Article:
As a small business owner, you never want to be surprised about the expenses associated with starting or running a business. So, it's smart to do your homework in advance to be prepared. Knowing what costs to expect up front can help you understand how much capital you need to raise (or how much business financing you need to get) to get your new startup off the ground. This information is also critical when you create your business budget.
Here are some common expenses you may face when starting and running a vending machine business.
The machines themselves are likely the biggest expenditure you'll face. Costs can range widely depending on the type, size and brand, but many made-to-sell products are around $3,000. Bulk vending machines that sell a single product, by comparison, may be available for under $1,000.
It's also not unheard of to see costs climb much higher for a vending machine. Machines that accept credit card payments, for example, might cost more than those that don't. And you'll also have the added cost of payment processing if you want to set up a merchant account to accept credit card payments.
It's wise to shop around for the best deal. If you're buying multiple vending machines, you may be able to find a supplier or manufacturer willing to offer you a bulk discount.
Other creative ways to find vending machines:
- Purchase them used or refurbished
- Lease vending machines
- Acquire another entrepreneur's route with existing machines (and service contracts) in place
- Buy into a vending machine business franchise
Be sure to protect yourself from potential scams as you look to buy vending machines. If you're unsure whether a business opportunity is legitimate, you may want to consult with an attorney for added support—especially if an offer seems too good to be true.
Maintenance and Repairs
If you're fortunate, your vending machines will see a lot of use. Yet that also means the machines may be subject to breakdowns. And since your machines will be left in public locations, they might also be exposed to theft or even vandalism.
Factor repairs and regular maintenance into your business budget. In addition to building a repair fund to address potential damages, allocate funds for routine cleaning and maintenance—work you'll either do yourself or pay someone else to do.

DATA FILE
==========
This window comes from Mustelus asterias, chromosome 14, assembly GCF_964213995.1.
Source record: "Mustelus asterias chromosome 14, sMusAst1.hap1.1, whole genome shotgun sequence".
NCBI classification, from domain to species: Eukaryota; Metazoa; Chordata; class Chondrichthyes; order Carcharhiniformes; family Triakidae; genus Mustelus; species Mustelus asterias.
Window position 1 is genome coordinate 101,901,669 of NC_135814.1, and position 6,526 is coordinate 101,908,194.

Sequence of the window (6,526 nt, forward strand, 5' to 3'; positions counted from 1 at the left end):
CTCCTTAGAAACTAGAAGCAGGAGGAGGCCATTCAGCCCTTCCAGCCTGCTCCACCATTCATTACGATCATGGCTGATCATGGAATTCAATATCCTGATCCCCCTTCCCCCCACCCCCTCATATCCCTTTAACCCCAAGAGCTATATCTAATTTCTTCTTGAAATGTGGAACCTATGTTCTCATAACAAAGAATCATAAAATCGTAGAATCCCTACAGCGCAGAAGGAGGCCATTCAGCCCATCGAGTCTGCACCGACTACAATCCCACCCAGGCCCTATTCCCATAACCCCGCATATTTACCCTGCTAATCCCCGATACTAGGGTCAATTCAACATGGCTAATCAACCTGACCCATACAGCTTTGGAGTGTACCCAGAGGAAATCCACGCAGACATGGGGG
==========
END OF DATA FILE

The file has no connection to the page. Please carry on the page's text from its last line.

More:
Add service stickers with contact information that’s easy to locate on each of your vending machines. Then, if a problem arises it will be easy for someone to report the issue. The longer a vending machine is down, the less money it can earn.
3. Get Strategic About Location
Finding the right locations is a critical component of your success, and the profit your business earns has a lot to do with where your vending machines are located.
Here are some potential vending machine locations to help inspire you:
- Office buildings
- Break rooms
- Malls or shopping centers
- Schools (public and private)
- Day care centers
- Manufacturing plants
- Auto repair shops
- Grocery stores
- Children's sports and activity centers (e.g., dance studios and martial arts facilities)
- Veterinarian offices
- Car dealerships
- College dorms and student centers
4. Negotiate With Property Managers
Start by letting the owner or property manager of a location know what's in it for them. You may want to consider offering either a flat monthly rental fee or a portion of your monthly sales in exchange for permission to place your equipment on their property and sell products. It may also be helpful to explain how you plan to improve the space and bring value to the business owner's existing customers.
If you negotiate an arrangement that makes everyone happy, put everything in writing. In other words, you need a service contract between you and the owner of each business location where you will be placing your vending machines.
Afterward, make an effort to maintain a good relationship with the business owner at each site. It's also wise to continue growing your list of potential new locations for future vending machines so it will be easier to expand your business with future profits.
5. Stock the Right Inventory—and Adapt
The right products can make or break your vending machine's success. Coffee, for example, might not be the ideal choice for a vending machine in a grade school (unless it’s in the teacher's lounge). But it could also be a hit in the break room at a manufacturing plant.